John would be the next of the male Farnells to lose his wife. Eliza died aged 40-years in 1863, she was buried at St Mark’s in Great Wyrley. Samuel, their son, would be around 15-years of age at this time and was likely being trained by his father as an engineer.

John would, after his sad loss, remarry – I suspect in 1866. His new wife would be Lucy Kitchen, who was born in Brewood in 1816. Lucy was the daughter of William and Sarah – he being described as a servant on her baptism record. By 1841, Lucy was working for the Monckton family as a domestic at Brewood Hall. Lucy would have a son in 1846, named Richard, before returning to domestic service. In 1851, she would be in Upper Penn, the domestic servant for a hardware manufacturer; by 1861, she appears to be a nurse for a family at Hooke Hall, Goole. I suspect the couple met through Thomas Kitchen, who was, I believe, the brother of Lucy: he was an engine-tender by profession, who happened to live in Cheslyn Hay – so I simply can’t believe that Farnell did not know him.

We do not know when, but by 1866 John Farnell was the Superintendent Engineer at the Wyrley Cannock Colliery. By this time the Wyrley Cannock Colliery was a company and not a single mine, and apparently he supervised them all, as well as the engine drivers.

The Company had a series of pits prior to their closure or sale (by 1875) in the Landywood, and what was then Great Wyrley (now Cheslyn Hay), area: these pits were centred on the Wyrley & Essington Canal (the Wyrley Branch) and the land between Upper Landywood Lane, Landywood Lane and Streets Lane (including the Plant pit that once operated adjacent to Landywood’s railway station).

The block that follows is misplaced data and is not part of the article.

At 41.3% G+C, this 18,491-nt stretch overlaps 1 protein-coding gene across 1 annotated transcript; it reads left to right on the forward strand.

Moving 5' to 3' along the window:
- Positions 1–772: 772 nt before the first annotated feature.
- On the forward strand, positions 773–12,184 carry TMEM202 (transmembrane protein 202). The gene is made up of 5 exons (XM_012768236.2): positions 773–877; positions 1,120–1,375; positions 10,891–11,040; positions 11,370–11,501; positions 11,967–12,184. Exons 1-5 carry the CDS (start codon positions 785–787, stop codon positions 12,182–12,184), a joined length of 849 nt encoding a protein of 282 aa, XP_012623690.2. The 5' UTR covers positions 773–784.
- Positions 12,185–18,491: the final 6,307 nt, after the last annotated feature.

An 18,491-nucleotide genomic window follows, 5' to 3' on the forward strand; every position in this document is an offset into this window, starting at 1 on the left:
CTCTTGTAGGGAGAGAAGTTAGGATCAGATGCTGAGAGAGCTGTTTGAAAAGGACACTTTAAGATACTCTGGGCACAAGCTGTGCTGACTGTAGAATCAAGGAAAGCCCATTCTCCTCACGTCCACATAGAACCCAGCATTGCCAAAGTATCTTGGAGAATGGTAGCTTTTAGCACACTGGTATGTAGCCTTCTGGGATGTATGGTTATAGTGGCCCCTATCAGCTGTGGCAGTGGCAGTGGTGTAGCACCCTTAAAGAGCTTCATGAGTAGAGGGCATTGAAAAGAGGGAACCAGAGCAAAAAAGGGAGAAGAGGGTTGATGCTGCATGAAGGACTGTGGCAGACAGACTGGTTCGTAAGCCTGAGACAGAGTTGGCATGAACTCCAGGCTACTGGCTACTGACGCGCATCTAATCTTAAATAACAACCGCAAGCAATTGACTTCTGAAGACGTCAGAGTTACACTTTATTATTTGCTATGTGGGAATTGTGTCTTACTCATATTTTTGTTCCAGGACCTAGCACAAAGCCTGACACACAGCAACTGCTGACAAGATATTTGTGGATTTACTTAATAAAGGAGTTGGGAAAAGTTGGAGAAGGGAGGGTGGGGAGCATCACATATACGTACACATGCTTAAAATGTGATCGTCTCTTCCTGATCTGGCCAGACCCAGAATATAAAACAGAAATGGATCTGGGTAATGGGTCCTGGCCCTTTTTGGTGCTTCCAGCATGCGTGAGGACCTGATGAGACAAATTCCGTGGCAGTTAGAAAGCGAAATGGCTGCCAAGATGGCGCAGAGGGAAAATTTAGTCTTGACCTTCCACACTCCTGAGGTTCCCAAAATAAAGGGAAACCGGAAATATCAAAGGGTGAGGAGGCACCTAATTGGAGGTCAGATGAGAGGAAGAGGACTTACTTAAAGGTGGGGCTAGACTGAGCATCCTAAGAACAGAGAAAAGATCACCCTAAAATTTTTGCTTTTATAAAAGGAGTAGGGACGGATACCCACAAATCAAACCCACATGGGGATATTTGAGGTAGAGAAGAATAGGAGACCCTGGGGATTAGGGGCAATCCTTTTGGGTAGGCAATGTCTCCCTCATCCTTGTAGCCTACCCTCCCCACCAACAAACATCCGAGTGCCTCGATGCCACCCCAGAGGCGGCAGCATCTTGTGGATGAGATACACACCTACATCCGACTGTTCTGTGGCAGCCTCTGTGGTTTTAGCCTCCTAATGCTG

I believe, from the evidence supplied in the newspapers (the proximity to a wharf, the canal, a mineral railway, and it being about 1.5 miles from Broad Lane in Essington, that the fatal incident took place at what was then the Wyrley Cannock Colliery no 1: this pit later became known as the Nook Colliery – and was located at the terminus of the Wyrley Branch canal , at the bottom of Dundalk Lane.

The Nook Colliery – where I believe the shooting took place in 1870. (Cheslyn Hay LHS)

It would seem that John Farnell would not be adverse to appointing his own family as engineers, taking on both his brother Richard and his son Samuel before 1870.

In 1868, John would employ, or perhaps more accurately re-employ, a lad named James Alsop (at times written as Allsopp or Alsopp) – it would later be said that he treated James like a son, and retained him when Alsop let him down on more than one occasion. Farnell, by all accounts an unusually quiet, steady and respectable man, was by August 1870 getting increasingly frustrated by Alsop’s drinking and lateness; that month alone he sent Alsop home on one occasion and, since that date, had ‘often remonstrated with him for neglecting his work’.

Things would come to a head on 16 September 1870.

James Alsop
James Alsop was born around 12 July 1846 in Essington, for this was the date of his baptism at Cannock St Luke’s Church. His parents were James Alsop, an agricultural labourer from Whiston in Staffordshire, and I suspect a Sarah Allen, from Hatherton. I believe they were married at Wolverhampton St Peter’s on Christmas Day, 1837. The couple’s first child, Caroline, was baptised at Cannock St Luke’s a year to the day from their marriage. Henry, the next child, was baptised in August 1840. The parish registers describe the family as being from Hatherton at both children’s baptisms.

In 1841, the couple were living with James’ parents near Middle Hill in Cheslyn Hay. It is possible that the family move closer into Cheslyn Hay by 1844, as their next child, Sarah, was baptised in October 1844 and the family were described then as being from Cheslyn. This distinction in the children’s places of birth is replicated in the 1851 census, too. By July 1846 the family have arrived in Essington, as this is where the family are described as being at James’ baptism. James, I believe, would be the last of the children.